Judeo-Christian Forgiveness And Religion

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Forgiveness and Religion Religion is essentially an encounter between God and man. God is concerned with man; he turns to him; he reveals himself to him. This makes religion possible. And man turns to God; he answers him (Peschke, 2004). Oxford Dictionary defines Religion as “the belief in and worship of a superhuman controlling power, especially a personal God or gods. Man responds to the revelation of God’s glory, majesty and holiness, to his love and mercy in the divine virtues of faith, hope, and love. The forgiveness through God signifies a thorough overcoming of guilt. This forgiveness is described in the Bible in a variety of ways. The sins become white as snow (Is. 1:18); they are cast into the depths of the sea (Mic. 7:10); God moves…show more content…
The Judeo-Christian heritage is awe-inspiring about forgiveness (Exodus 34:9, 34: 6-7; Matthew 18: 23-25). This is not an essay about hidden Church History, the major assumptions which the Bible long ago rendered conventional for any careful religious use of the term forgiveness in the Jewish and Christian traditions (Shriver, 1998). It is important to recall the central purpose of forgiveness in a theological and pastoral context it was originally for the benefit of the nation and of human kind in general (Anchor Bible Dictionary, 2:835). Christians and Jews have a moral and ethical responsibility not only for their “vertical” relationship with God but also for their “horizontal” relationship with one another, and this, in turn leads to a great social benefit (Couper, 1998). Forgiveness concurrently assumes the commission of an evil act by one representative against another and the effort of the victim to repair the relationship broken by sin. As John Dryden put it, “Forgiveness to the injured doth belong” (The Conquest of Gada II,…show more content…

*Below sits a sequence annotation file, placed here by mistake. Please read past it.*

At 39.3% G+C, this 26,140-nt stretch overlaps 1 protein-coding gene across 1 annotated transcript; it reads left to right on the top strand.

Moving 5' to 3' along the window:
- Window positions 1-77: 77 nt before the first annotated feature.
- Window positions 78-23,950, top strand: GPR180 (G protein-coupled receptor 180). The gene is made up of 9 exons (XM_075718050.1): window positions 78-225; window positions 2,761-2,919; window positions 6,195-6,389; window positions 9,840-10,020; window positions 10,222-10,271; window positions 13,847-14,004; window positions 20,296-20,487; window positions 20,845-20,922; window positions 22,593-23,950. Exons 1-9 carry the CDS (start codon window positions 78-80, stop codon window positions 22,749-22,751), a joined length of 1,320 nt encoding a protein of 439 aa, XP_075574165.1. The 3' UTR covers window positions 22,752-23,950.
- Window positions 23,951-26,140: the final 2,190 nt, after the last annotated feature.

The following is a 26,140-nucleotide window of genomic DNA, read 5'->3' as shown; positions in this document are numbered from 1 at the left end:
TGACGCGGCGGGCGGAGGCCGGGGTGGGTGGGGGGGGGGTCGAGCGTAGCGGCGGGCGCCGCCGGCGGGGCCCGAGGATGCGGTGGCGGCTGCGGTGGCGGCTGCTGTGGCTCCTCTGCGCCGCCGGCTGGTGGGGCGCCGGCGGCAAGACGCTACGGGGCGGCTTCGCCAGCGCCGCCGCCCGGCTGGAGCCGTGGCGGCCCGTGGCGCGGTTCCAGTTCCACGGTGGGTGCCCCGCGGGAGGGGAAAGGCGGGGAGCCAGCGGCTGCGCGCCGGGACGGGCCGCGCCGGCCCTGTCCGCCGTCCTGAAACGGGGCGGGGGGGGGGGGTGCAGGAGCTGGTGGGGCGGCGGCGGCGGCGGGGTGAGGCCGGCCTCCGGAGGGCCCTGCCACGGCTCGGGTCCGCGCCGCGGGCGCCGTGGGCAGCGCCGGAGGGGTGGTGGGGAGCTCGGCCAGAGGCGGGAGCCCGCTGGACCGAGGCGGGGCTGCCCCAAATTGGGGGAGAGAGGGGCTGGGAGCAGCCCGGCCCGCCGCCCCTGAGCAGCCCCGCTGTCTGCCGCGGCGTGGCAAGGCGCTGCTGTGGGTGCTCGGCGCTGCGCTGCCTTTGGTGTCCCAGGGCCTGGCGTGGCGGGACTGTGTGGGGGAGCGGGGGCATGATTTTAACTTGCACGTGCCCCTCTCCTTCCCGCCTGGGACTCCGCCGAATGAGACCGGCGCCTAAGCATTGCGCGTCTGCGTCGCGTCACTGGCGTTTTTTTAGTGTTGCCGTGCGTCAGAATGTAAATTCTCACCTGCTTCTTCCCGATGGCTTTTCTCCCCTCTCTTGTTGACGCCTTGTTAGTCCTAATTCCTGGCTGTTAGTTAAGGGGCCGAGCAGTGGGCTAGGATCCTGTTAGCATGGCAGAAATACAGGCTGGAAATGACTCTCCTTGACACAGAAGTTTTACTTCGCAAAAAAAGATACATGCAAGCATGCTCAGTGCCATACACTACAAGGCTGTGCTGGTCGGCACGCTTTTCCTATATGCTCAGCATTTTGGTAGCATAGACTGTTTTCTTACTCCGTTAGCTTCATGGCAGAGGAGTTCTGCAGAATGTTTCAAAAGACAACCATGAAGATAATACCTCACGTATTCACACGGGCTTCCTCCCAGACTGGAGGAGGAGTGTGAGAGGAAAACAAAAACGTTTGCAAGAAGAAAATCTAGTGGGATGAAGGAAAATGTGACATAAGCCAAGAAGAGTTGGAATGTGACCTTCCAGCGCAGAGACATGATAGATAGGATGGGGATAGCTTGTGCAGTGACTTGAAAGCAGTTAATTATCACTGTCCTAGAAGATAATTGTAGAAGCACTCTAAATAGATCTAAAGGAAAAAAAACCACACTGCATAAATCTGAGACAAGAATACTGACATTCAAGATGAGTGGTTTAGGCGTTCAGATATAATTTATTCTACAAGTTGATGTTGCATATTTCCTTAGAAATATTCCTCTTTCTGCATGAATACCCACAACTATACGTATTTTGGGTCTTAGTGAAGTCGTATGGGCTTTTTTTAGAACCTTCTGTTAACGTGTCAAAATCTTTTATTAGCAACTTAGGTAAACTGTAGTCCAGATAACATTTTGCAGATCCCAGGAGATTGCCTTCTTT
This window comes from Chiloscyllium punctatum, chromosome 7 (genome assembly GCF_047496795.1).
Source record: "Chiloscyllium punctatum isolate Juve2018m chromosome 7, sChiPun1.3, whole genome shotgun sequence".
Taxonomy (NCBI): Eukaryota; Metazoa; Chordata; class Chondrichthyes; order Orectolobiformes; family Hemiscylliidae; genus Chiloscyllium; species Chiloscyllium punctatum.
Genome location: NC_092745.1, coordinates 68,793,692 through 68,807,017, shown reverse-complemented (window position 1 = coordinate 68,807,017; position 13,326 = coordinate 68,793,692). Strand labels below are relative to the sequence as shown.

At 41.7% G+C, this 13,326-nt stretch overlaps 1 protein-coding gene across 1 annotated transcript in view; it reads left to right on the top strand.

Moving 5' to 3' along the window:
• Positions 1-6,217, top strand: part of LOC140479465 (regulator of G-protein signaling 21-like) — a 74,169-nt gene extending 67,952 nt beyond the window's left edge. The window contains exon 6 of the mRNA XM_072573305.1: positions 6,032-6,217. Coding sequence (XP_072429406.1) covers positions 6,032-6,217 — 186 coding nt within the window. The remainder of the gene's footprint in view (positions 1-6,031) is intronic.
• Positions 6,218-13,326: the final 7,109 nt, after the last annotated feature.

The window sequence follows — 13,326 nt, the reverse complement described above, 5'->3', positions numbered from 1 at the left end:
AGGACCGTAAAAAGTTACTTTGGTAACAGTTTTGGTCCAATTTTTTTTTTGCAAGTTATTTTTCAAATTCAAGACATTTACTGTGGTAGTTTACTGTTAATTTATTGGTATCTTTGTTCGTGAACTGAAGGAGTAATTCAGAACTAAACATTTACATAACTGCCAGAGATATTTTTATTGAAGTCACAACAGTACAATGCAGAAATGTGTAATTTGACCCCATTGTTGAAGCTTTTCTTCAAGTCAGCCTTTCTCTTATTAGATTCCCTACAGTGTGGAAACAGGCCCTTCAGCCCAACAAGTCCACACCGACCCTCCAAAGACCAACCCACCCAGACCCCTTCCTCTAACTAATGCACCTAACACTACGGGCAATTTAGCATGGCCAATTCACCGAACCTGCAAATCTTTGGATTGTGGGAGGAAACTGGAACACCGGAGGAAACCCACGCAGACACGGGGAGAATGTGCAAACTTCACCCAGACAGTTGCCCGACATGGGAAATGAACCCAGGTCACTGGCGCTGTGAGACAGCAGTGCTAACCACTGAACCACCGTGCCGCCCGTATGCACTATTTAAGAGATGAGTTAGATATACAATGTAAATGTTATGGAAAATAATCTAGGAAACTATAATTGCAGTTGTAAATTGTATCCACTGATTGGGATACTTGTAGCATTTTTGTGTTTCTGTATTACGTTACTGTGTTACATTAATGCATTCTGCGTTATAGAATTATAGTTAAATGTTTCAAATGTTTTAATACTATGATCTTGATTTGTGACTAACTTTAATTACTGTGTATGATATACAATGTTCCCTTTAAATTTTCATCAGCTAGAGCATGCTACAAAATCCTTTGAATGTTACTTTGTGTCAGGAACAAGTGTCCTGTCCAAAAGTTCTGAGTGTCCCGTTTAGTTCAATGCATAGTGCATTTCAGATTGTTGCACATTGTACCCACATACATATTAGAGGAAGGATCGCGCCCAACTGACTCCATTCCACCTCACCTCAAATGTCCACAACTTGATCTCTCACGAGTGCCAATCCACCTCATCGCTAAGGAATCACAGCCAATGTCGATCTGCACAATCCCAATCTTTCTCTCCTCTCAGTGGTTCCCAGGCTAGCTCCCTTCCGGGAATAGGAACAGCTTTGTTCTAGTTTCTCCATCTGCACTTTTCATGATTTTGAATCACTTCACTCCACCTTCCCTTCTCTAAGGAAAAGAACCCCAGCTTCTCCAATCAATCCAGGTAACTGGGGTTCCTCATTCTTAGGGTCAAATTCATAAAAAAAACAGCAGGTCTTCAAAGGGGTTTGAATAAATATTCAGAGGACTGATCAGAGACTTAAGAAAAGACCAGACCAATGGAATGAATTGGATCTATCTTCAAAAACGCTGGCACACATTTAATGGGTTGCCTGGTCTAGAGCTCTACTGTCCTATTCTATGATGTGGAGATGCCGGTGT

Forgiveness is closely allied to this spiritual component of its nature and thus transcends the narrowly religious or denominational beliefs of individual religions. Thus, forgiveness is of profound spiritual and moral relevance to all, regardless of whether they hold more specifically religious beliefs. “Forgiveness is a matter of a strong-willed change of heart, the greatest blessing in human being, the successful result of an active endeavor to replace bad thoughts with good, bitterness, and anger with compassion and affection” (North, 1998; Scott Peck, 1992). Similarly, conversion to the newness of the Gospel entails a daily encounter with the Lord in prayer. “Jesus Christ is the son of God, our Savior, our high priest who brings us mercy, grace and help in all our needs (Hebrew 4:14-16)”. Give praise to Him for His love, His mercy and compassion, inspired by the Gospel message of charity, forgiveness and solidarity in the service of the common goal, to be with Him in the everlasting life (Pope Francis,

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